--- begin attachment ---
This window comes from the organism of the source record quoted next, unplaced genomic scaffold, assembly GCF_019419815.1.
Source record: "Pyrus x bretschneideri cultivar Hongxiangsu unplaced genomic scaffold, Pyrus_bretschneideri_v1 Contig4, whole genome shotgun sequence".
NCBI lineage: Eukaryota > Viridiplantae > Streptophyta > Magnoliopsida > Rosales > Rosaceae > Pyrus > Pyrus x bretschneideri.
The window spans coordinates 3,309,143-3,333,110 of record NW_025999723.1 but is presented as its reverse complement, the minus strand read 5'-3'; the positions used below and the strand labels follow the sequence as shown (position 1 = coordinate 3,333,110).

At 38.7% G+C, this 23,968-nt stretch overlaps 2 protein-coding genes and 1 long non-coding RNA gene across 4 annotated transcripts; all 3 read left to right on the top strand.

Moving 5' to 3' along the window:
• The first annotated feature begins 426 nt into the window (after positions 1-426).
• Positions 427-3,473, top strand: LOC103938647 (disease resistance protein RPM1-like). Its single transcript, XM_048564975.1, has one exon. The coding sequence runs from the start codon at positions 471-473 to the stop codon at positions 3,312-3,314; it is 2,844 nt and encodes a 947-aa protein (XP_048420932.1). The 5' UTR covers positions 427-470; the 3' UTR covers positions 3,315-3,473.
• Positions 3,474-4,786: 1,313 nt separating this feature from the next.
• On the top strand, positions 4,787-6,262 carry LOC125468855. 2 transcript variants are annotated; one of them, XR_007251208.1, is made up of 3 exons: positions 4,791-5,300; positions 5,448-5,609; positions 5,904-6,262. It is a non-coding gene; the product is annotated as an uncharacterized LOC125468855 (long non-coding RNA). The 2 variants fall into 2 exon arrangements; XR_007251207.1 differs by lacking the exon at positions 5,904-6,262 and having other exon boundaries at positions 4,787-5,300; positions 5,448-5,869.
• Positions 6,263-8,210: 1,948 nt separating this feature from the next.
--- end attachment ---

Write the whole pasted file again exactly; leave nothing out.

This window comes from the organism of the source record quoted next, unplaced genomic scaffold, assembly GCF_019419815.1.
Source record: "Pyrus x bretschneideri cultivar Hongxiangsu unplaced genomic scaffold, Pyrus_bretschneideri_v1 Contig4, whole genome shotgun sequence".
NCBI lineage: Eukaryota > Viridiplantae > Streptophyta > Magnoliopsida > Rosales > Rosaceae > Pyrus > Pyrus x bretschneideri.
The window spans coordinates 3,309,143-3,333,110 of record NW_025999723.1 but is presented as its reverse complement, the minus strand read 5'-3'; the positions used below and the strand labels follow the sequence as shown (position 1 = coordinate 3,333,110).

At 38.7% G+C, this 23,968-nt stretch overlaps 2 protein-coding genes and 1 long non-coding RNA gene across 4 annotated transcripts; all 3 read left to right on the top strand.

Moving 5' to 3' along the window:
• The first annotated feature begins 426 nt into the window (after positions 1-426).
• Positions 427-3,473, top strand: LOC103938647 (disease resistance protein RPM1-like). Its single transcript, XM_048564975.1, has one exon. The coding sequence runs from the start codon at positions 471-473 to the stop codon at positions 3,312-3,314; it is 2,844 nt and encodes a 947-aa protein (XP_048420932.1). The 5' UTR covers positions 427-470; the 3' UTR covers positions 3,315-3,473.
• Positions 3,474-4,786: 1,313 nt separating this feature from the next.
• On the top strand, positions 4,787-6,262 carry LOC125468855. 2 transcript variants are annotated; one of them, XR_007251208.1, is made up of 3 exons: positions 4,791-5,300; positions 5,448-5,609; positions 5,904-6,262. It is a non-coding gene; the product is annotated as an uncharacterized LOC125468855 (long non-coding RNA). The 2 variants fall into 2 exon arrangements; XR_007251207.1 differs by lacking the exon at positions 5,904-6,262 and having other exon boundaries at positions 4,787-5,300; positions 5,448-5,869.
• Positions 6,263-8,210: 1,948 nt separating this feature from the next.